This is part 4 of my series on how to setup a Hadoop single node, pseudo-cluster using Cloudera’s CDH distribution. In part 1, I walked through the beginning steps to configure a CentOS 6.5 system for use as a single-node Hadoop pseudo-cluster. In part 2, I walked through installing and configuring HBase, Zookeeper and Snappy. Part 3 covered installing HUE – the graphical front end from Cloudera that makes interacting with the various components in our cluster easier.
In this installment, we’ll set up Oozie – a job scheduler component for Hadoop, and fix a minor problem with the Hue setup. This series is based on the Cloudera documentation, but I’ve modified it to be easier to follow for setting up a pseudo cluster.
Update: Please be careful if you are copying lines from these articles to paste into your Hadoop config files. I have found that the double hyphen characters used in the comment lines may copy over as a long hyphen instead. This is likely to cause issues when attempting to run the various components.
- Open a terminal window and switch to the root account.
- Start the installation of the Oozie server and client tools with this command:
yum install oozie
- By default, Oozie uses a Derby database. (If you aren’t familiar with Derby, its a relational database management system from Apache, implemented in Java. It has very minimal operational requirements, making it ideal for implementing as part of other applications). Derby has some limitations, although as part of a pseudo cluster it should be adequate.
- We are using MRv1 with this setup, and no SSL because its a development/test system. To let Oozie know, enter the following command:
alternatives –set oozie-tomcat-conf /etc/oozie/tomcat-conf.http.mr1
- Oozie has a web console for management, but because we are using HUE for our setup, its not necessary, so we won’t configure it.
- Next, create the Oozie database in Derby by entering this command:
sudo -u oozie /usr/lib/oozie/bin/ooziedb.sh create -run
- Create the Oozie user folder in your Hadoop file system , and then change the owner to Oozie:
sudo -u hdfs hadoop fs -mkdir /user/oozie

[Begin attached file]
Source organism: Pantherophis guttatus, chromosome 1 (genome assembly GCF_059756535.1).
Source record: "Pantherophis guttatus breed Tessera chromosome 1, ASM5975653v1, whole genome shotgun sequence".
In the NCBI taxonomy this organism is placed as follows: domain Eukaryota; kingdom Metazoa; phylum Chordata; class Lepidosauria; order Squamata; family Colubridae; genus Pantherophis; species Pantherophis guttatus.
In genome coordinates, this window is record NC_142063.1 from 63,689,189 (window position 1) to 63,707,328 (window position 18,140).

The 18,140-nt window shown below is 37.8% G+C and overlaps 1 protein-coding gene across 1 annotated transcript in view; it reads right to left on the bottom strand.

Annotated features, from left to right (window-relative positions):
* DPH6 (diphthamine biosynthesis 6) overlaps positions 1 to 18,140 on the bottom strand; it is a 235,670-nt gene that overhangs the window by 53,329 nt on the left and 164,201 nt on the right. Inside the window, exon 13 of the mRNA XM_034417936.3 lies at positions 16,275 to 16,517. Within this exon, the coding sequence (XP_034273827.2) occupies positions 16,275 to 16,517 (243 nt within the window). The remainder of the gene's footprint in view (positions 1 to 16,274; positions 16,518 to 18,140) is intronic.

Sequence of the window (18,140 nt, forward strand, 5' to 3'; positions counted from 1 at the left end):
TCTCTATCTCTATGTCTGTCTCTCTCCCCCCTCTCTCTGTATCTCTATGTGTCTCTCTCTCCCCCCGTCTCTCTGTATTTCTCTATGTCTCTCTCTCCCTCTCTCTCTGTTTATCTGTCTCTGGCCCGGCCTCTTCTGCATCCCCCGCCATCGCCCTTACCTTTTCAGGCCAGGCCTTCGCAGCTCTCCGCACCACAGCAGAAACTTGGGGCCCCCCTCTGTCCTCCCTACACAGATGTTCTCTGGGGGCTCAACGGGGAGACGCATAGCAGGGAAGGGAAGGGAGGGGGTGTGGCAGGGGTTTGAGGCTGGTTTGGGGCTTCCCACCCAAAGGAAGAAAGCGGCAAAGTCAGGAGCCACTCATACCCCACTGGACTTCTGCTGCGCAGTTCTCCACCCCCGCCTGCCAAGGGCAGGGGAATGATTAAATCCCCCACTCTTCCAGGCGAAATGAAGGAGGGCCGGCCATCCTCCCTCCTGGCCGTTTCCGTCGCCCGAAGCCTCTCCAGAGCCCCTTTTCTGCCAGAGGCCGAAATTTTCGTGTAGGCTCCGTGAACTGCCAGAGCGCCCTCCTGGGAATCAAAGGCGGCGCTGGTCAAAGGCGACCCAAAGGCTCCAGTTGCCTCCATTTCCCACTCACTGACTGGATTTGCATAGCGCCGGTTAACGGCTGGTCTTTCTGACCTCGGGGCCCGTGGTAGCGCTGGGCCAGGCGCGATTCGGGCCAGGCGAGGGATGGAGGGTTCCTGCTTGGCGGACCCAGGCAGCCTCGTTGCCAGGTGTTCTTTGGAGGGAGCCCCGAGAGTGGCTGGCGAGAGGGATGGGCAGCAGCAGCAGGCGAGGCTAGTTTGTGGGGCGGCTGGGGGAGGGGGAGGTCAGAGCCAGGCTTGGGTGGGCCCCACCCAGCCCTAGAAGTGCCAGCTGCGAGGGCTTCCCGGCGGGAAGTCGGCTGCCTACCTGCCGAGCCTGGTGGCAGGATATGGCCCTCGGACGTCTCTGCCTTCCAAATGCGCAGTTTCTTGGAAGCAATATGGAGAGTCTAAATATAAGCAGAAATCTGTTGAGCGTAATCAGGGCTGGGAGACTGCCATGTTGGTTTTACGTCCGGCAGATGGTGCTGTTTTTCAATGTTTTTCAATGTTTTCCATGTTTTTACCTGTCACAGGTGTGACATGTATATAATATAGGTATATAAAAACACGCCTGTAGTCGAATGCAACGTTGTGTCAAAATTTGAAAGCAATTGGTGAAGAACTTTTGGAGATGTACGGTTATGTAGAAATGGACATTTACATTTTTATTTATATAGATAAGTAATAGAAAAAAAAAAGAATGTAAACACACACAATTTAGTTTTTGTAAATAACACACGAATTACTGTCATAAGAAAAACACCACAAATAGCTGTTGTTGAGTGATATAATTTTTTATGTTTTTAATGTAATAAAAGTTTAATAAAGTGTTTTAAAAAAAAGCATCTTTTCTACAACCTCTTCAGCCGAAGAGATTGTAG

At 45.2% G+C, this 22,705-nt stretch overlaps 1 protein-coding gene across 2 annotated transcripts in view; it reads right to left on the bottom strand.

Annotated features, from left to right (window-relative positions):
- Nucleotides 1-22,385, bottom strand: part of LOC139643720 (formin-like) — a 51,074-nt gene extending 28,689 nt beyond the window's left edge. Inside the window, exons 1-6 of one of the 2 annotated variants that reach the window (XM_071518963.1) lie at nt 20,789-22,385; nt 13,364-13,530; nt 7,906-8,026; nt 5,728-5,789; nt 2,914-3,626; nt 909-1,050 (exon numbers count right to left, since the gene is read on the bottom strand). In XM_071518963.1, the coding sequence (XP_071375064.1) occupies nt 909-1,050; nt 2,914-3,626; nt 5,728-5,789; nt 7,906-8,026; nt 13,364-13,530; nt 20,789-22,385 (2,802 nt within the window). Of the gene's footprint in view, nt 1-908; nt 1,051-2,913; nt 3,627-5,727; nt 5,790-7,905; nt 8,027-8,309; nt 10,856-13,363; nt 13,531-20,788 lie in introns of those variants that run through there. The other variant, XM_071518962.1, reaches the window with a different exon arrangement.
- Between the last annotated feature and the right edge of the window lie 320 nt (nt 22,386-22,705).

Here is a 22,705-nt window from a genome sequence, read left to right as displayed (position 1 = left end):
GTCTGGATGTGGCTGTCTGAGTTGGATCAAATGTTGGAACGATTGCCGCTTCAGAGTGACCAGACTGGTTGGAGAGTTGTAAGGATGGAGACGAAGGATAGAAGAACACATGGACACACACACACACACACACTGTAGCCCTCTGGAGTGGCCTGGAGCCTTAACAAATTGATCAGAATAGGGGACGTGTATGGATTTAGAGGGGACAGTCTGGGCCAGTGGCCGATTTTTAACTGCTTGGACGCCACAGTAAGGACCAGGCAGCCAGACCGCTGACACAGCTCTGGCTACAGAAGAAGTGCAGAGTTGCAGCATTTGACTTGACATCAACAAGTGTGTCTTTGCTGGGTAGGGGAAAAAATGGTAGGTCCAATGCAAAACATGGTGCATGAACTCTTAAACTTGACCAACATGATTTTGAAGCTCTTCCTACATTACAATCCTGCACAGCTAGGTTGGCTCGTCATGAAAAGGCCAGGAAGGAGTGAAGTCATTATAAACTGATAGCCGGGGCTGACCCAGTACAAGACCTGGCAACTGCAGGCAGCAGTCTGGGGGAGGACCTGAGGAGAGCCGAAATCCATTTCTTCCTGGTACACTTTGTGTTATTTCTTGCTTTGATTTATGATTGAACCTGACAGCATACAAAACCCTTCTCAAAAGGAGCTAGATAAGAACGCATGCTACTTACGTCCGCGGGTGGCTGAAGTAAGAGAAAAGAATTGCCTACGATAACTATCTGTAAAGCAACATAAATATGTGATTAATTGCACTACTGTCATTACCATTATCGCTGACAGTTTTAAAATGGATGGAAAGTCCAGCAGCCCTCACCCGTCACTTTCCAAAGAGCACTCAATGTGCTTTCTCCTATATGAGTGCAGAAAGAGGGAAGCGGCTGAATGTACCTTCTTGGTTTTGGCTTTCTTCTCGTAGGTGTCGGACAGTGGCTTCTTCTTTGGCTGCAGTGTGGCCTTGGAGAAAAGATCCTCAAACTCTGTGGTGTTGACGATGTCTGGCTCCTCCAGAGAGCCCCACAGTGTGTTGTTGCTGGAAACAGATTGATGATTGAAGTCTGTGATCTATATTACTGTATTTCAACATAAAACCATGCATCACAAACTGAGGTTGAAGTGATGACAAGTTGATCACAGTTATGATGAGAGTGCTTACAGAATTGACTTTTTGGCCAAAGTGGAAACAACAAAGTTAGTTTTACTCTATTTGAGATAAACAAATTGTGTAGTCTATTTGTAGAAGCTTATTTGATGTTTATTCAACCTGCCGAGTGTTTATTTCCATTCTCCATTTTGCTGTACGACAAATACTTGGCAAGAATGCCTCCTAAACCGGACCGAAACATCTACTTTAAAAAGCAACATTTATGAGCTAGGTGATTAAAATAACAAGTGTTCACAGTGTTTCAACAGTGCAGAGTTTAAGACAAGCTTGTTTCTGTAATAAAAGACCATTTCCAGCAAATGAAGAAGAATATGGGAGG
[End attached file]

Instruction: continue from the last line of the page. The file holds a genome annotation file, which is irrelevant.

sudo -u hdfs hadoop fs -chown oozie:oozie /user/oozie
- Finally to install the shared library, enter this command:
oozie-setup sharelib create -fs hdfs://localhost -locallib /usr/lib/oozie/oozie-sharelib-mr1.tar.gz
- By default Oozie does not allow MapReduce jobs with uber jars. (An uber-jar is a “super jar”, one that packages both your code package and all its dependencies into one single JAR file.) If you think you need the ability to use uber jar with your pseudo machine, then Edit the file:
and add this property at the top just after the <configuration> tab:
- Start Oozie with the command:
service oozie start
- Open the HUE interface (http://localhost:8888), refresh it, and view the configuration issues. If everything was setup Ok with Ooze, you’ll see that the errors related to Oozie are now gone.
- Open the Oozie web interface (http://localhost:11000) and you should see a message that the Oozie Web Console is disabled.
HUE Secret Key
Earlier in this series, we saw in the HUE.ini file a placeholder for entering a secret key. This is used as a salt value to generate a security HASH. You can leave this empty, but if you do, the HUE console will let you know about it every time you enter the HUE web interface. Its very easy to fix, so we’ll walk through it now.
- Open a terminal window, and switch to your root account. (Of course!)
- Edit the Hue configuration file: /etc/hue/conf.empty/hue.ini
- The first section of the file is the General configuration. Find the [desktop] subsection, and look for the secret_key parameter. Currently it should be: secret_key=
- Enter a random string of characters after the equals sign (20-30 should be sufficient). Save the file and exit back to the command prompt.
- Restart Hue with the service restart command:
service hue restart
- Switch back over to the Hue web interface and re-login. The error message about secret_key should now be gone.
That’s all for this installment. Next time, we’ll look at getting Hive2 up and running and integrated into HUE. After that is the Impala installation, Spark, and SQOOP.